NSC takes the lead in resettling Afghan evacuees in Philly as it marks its 100th anniversary
'This is our moment. This is our moment as an organization to stand up.'
In its 100-year history, Nationalities Service Center may never have been busier than it is now.
It has pledged to resettle 500 Afghans in Philadelphia, about a third of the state commitment — 275 of whom are living at the Marriott Residence Inn in Center City, where the agency has turned part of the second floor into a kind of American Orientation U.
English class is held in the morning, job preparation in the afternoon, then two sessions of information on housing, one in Dari, the other in Pashto. In between, the agency organizes road trips for people to check out apartments and schools in the Northeast, South Philadelphia, King of Prussia, and the Main Line.
“Like the people we serve, we’re resilient,” said NSC executive director Margaret O’Sullivan.
At the century mark, the immigrant-assistance agency is looking back — and forward.
NSC is opening a branch office next year in what is fast becoming one of the city’s more diverse areas, Northeast Philadelphia, to meet immigrants where they live.
The Northeast has become home to newcomers from China, Brazil, Portugal, Russia, and the Dominican Republic. It’s also the center of the city’s growing, 700-member Afghan community, concentrated in the Mayfair and Oxford Circle areas.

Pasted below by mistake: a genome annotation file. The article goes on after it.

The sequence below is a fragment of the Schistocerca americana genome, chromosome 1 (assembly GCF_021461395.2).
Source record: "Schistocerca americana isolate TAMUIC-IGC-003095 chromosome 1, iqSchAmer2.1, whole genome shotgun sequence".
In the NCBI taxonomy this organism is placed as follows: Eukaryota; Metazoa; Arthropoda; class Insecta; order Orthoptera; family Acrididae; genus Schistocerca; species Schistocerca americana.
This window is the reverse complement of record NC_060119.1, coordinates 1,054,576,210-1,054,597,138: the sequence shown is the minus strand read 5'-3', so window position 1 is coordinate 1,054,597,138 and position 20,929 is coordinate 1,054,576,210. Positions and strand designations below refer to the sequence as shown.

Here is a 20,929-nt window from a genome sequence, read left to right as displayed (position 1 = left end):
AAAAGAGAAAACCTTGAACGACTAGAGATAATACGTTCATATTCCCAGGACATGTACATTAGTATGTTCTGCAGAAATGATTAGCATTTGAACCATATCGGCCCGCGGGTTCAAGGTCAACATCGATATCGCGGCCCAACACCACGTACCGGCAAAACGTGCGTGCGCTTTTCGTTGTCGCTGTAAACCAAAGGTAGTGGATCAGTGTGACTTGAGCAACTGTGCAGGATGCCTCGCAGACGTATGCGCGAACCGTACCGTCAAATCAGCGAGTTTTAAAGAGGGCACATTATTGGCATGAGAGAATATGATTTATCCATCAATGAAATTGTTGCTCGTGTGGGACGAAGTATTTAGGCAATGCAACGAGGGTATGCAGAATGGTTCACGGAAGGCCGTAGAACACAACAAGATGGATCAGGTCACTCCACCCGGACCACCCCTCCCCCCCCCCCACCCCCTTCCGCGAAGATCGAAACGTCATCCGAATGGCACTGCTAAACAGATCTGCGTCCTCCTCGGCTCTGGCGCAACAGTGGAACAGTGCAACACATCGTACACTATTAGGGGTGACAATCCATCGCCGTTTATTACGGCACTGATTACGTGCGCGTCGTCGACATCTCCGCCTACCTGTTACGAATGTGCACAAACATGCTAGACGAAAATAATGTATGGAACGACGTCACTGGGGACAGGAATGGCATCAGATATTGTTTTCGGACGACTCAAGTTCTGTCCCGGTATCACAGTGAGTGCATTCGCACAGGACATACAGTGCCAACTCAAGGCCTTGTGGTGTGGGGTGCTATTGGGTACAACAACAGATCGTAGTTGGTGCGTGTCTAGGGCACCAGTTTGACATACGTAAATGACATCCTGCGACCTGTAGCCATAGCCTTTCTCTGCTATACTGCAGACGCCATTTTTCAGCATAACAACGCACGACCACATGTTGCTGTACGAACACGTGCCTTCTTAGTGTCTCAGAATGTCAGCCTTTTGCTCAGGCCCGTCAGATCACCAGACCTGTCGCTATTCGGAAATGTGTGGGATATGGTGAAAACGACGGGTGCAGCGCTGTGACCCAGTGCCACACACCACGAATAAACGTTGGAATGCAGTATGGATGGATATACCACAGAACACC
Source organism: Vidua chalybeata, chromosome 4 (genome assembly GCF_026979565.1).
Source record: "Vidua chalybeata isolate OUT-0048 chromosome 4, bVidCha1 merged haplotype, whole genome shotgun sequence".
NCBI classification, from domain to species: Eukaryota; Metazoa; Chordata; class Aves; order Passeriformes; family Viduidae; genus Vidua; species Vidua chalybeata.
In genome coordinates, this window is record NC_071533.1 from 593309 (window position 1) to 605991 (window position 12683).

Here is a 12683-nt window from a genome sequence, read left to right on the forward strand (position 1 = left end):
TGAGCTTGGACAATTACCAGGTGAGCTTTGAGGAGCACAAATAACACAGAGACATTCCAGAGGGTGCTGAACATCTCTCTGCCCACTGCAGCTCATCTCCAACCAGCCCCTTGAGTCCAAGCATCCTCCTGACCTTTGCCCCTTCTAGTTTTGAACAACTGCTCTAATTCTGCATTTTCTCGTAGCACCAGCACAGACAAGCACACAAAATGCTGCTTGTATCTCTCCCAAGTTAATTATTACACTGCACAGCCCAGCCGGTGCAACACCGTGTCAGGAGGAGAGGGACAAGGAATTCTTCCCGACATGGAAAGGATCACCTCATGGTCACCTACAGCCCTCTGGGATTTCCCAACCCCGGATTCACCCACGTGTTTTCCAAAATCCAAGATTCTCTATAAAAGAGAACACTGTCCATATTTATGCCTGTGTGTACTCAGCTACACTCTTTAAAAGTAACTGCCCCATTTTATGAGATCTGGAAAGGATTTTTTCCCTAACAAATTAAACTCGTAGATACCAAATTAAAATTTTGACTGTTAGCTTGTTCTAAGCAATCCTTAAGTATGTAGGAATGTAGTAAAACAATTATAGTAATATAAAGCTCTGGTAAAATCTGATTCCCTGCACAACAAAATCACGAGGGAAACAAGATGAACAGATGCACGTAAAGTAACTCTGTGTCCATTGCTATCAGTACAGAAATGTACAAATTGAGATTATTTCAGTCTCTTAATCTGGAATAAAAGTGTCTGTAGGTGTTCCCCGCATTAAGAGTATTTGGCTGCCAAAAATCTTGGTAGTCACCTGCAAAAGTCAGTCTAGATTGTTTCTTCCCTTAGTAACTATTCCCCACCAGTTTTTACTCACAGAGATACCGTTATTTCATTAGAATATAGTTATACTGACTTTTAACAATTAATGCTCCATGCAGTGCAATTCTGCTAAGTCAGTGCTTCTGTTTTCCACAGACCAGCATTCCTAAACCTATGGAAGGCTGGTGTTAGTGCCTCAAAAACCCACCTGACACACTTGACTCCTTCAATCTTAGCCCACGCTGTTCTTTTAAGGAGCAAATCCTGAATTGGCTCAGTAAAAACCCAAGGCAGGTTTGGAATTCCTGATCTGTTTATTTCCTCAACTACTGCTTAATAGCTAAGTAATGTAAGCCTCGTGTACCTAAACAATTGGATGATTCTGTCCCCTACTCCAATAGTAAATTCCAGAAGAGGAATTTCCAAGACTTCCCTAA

NSC embraced a new motto, “We stand with immigrants,” and a new, woven-style logo, to symbolize immigrants and their new communities meshing as one. The agency also started a centennial fund-raising drive.
“It’s a special year we’re entering,” said incoming board of trustees chairperson Brian Kim, who is a principal at NewSpring Capital, a Radnor investment firm. “It’s a combination of reflecting on the past, assessing the present, and positioning the organization for the future.”
NSC was founded as the International Institute of Philadelphia, part of an early-20th-century movement that established “International Institutes” in 55 cities. It worked to help immigrant women gain citizenship and learn English, and provided both recreation and help finding jobs and housing.
As millions of people were displaced during World War II, the institute expanded its work to include legal services and began helping not just women but their families as well. It changed its name in 1964. And in the 1970s it worked to resettle Southeast Asian families amid the diaspora that followed the end of the Vietnam War.
Today NSC serves about 5,000 immigrants and refugees a year from more than a hundred countries, including Bhutan, Iraq, Myanmar, and the Democratic Republic of Congo. They speak about 75 languages.
The goal is to help newcomers establish solid, sustainable, and dignified futures by providing comprehensive services. That includes legal aid, language instruction, health care, job assistance, and overall guidance in transitioning to a new country.